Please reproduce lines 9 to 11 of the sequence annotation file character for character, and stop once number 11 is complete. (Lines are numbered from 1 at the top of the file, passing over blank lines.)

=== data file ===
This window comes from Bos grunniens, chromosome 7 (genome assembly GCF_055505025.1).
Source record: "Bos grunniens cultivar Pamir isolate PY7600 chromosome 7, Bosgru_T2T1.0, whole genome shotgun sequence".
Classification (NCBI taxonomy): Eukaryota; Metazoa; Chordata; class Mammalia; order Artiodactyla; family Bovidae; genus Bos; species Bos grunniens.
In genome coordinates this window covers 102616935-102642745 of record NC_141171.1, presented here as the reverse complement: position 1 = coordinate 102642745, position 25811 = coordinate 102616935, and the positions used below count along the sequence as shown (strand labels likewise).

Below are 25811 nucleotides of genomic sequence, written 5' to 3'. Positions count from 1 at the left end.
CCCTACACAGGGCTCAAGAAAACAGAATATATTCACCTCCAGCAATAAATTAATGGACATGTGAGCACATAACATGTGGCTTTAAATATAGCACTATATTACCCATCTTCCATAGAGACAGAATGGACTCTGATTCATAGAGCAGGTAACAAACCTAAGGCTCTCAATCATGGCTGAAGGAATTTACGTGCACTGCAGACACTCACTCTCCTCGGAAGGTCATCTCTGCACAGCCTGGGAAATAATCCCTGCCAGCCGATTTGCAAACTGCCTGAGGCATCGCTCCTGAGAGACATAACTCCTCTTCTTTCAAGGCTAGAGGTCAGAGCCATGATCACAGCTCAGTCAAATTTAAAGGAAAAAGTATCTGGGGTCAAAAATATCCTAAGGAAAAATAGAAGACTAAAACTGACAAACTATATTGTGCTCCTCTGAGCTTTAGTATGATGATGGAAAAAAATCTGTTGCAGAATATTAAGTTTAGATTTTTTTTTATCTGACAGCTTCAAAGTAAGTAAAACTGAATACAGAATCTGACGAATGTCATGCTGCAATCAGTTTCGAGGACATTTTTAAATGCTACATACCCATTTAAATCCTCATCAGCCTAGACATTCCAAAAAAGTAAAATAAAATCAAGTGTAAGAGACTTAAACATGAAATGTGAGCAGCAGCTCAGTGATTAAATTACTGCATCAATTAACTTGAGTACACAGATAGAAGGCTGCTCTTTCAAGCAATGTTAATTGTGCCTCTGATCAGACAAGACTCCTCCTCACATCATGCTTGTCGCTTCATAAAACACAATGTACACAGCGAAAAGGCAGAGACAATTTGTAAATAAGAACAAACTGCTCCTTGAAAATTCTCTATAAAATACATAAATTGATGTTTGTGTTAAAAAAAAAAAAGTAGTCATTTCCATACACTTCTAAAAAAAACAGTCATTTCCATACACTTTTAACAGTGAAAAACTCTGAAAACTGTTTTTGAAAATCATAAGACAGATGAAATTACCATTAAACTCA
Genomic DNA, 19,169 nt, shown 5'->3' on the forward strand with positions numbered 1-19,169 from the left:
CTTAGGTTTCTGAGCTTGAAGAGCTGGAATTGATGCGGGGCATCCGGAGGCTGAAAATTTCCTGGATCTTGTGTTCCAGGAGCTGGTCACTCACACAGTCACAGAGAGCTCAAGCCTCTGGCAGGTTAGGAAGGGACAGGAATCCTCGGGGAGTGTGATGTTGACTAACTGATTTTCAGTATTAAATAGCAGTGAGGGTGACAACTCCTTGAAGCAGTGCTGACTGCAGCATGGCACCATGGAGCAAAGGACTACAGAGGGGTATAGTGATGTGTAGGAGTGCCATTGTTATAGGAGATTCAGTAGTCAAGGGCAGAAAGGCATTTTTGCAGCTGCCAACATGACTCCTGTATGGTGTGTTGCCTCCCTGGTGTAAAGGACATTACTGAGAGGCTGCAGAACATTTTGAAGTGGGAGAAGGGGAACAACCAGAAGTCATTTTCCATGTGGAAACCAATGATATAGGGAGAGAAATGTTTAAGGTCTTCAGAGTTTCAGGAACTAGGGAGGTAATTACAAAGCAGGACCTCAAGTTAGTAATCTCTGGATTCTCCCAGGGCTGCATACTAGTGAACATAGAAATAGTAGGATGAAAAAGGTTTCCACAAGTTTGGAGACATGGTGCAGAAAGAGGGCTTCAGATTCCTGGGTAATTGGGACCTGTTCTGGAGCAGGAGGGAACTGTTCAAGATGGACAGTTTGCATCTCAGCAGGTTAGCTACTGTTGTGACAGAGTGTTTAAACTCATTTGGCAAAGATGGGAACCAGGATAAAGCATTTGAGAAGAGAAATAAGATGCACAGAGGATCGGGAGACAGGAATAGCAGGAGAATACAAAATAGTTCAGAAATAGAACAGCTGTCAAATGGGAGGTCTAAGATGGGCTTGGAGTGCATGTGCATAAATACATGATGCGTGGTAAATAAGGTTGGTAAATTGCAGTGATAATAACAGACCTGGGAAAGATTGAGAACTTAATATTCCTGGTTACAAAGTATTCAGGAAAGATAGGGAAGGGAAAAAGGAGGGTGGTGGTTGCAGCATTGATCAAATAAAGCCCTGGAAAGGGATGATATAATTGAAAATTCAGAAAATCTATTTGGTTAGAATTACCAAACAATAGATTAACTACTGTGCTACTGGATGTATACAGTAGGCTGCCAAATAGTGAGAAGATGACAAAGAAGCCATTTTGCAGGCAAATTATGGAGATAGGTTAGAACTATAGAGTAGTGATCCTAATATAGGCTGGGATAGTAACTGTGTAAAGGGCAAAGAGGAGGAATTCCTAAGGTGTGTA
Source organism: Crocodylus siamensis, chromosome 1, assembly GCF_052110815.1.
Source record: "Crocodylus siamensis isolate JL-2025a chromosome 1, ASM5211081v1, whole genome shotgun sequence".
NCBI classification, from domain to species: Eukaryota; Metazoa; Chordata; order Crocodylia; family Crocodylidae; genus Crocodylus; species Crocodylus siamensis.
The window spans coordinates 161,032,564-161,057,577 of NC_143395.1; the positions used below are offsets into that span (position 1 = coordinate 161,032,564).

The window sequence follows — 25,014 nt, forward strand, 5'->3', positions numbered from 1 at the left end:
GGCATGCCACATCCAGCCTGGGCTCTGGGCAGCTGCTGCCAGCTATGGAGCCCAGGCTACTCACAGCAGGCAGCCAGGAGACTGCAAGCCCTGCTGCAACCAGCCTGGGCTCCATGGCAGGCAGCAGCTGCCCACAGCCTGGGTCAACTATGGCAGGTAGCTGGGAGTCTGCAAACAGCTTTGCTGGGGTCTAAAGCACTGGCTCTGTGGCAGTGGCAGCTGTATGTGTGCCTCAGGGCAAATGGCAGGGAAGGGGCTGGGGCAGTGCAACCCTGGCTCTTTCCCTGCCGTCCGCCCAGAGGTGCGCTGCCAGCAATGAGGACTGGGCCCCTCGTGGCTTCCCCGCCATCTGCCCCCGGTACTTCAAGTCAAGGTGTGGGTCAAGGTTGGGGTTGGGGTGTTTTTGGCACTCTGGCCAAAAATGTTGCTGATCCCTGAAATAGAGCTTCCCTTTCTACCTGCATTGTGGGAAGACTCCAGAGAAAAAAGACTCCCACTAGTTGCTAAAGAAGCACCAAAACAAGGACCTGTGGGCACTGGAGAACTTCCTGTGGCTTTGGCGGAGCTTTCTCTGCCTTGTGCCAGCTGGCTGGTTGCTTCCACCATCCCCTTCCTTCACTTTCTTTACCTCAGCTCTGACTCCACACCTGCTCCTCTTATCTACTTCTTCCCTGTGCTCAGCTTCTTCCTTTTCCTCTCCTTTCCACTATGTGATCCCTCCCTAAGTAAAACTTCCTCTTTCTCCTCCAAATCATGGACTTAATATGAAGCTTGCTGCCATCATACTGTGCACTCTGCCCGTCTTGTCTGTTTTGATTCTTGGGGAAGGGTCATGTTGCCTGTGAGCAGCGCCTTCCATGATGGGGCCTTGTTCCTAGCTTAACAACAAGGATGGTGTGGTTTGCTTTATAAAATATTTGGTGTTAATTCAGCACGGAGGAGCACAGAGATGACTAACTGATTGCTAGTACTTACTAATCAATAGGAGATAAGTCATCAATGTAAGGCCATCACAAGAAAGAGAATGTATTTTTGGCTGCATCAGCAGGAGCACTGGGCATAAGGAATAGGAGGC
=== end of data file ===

Source organism: Crocodylus siamensis, chromosome 1, assembly GCF_052110815.1.
Source record: "Crocodylus siamensis isolate JL-2025a chromosome 1, ASM5211081v1, whole genome shotgun sequence".
NCBI classification, from domain to species: Eukaryota; Metazoa; Chordata; order Crocodylia; family Crocodylidae; genus Crocodylus; species Crocodylus siamensis.